While the show has always paid homage to ’80s films like E.T. – the Extra-Terrestrial (among many others), this particular season has a strong influence from the A Nightmare on Elm Street series, with dream-like sequences similar to those from said franchise (there’s even a brief appearance from Freddy Kruger himself, Robert Englund). And the tributes to such metal bands as Dio and W.A.S.P. via the Eddie character are a nice touch as well.
Since the show first started in 2016, it’s caused an unprecedented pop culture phenomenon, and rightfully so, considering the care and attention to detail put into Stranger Things is immaculate. There’s an artistic integrity often not found elsewhere these days, and I find myself wanting to go back to revisit the earlier seasons each time a new one emerges. There’s a simple reason why we respond so strongly to ‘throwbacks’ like Stranger Things; maybe it just reminds us of a time when the world – and life itself – was just a simpler place.
This Nicolas Cage-driven horror/comedy hybrid romp, directed by Kevin Lewis, ranges from being part harmless homage to such goofy ’80s guilty pleasures as Killer Klowns From Outer Space, to part demented (and ridiculous) Toy Story-induced nightmare.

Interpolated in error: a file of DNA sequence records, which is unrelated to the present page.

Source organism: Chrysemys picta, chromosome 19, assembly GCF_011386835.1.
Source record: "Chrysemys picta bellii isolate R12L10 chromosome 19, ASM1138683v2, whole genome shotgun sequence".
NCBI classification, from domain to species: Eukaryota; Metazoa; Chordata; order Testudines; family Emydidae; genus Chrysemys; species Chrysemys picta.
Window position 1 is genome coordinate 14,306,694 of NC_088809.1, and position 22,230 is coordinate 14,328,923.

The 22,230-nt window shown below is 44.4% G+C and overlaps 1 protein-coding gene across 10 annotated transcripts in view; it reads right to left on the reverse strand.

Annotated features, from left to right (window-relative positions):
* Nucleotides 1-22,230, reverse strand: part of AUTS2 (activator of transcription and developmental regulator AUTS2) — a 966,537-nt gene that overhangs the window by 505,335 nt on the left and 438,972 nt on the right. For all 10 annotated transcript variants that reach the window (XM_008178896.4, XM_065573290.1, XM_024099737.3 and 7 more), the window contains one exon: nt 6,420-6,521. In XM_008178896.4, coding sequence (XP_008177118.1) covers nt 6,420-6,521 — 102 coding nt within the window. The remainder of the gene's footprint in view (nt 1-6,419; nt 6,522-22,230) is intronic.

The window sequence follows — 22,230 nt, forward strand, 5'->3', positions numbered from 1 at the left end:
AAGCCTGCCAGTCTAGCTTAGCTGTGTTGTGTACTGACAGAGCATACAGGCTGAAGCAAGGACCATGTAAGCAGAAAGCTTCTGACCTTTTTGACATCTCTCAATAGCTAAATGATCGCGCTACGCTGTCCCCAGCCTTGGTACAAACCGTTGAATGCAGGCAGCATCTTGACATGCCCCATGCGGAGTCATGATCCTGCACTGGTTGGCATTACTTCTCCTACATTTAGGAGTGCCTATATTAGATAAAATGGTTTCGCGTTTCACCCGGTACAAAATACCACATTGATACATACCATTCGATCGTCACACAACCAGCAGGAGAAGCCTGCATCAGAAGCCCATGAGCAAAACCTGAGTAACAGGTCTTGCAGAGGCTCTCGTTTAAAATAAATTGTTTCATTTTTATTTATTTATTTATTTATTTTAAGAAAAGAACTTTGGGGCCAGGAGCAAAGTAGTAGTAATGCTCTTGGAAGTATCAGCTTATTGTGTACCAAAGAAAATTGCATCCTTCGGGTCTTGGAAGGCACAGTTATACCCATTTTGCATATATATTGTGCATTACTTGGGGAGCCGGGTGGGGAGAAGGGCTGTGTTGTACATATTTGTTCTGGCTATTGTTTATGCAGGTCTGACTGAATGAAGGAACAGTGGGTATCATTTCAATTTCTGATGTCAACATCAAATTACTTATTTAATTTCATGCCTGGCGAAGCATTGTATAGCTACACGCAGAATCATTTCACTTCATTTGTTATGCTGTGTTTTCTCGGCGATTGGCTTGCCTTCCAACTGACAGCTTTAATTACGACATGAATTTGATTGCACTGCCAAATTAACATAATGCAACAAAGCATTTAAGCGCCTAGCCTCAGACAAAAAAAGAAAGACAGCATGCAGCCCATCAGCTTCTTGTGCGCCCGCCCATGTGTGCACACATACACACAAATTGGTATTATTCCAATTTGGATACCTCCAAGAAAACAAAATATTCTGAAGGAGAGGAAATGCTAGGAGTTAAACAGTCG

Cage stars as a silent drifter (literally – he utters zero dialogue throughout the entire film) who gets roped into a diabolical scam by small town locals when his vehicle is abruptly disabled while passing through the middle of nowhere. He ends up in an old, rundown, Chuck E. Cheese-type joint called Willy’s Wonderland (suspiciously similar to Five Nights at Freddy’s, too), where he must fight for his life against maniacal machines that come to life. Lucky for him, there’s also a group of local teens (lead by talented newcomer Emily Tosta) who know the real secrets of Willy‘s, and are hell-bent on taking it down once and for all. This of course leads to some very surreal, A Nightmare on Elm Street-esque moments that range from legitimately creepy, to over-the-top, cringe-worthy deaths.
Character actress Beth Grant (who you may recognize from such films as Rain Man or Child’s Play 2) pulls a worthy performance as the town sheriff, and Killer Klowns… alumni Grant Cramer even makes a brief cameo. And even the soundtrack features some impressive work by Emoi (watch for the mesmerizing scene where the film’s theme song is played during an epic battle between Cage and a pinball machine).
But for every time I found myself getting completely lost in the film, something overly juvenile or absurd would usually come along and instantly snap me back into reality. I really wanted to like the film, and for the most part I suppose I did. But perhaps just a little more effort in the dialogue and acting departments would have put it that much more over the edge. If you’re simply looking for mindless entertainment though, then Willy’s Wonderland is hands down the place to go.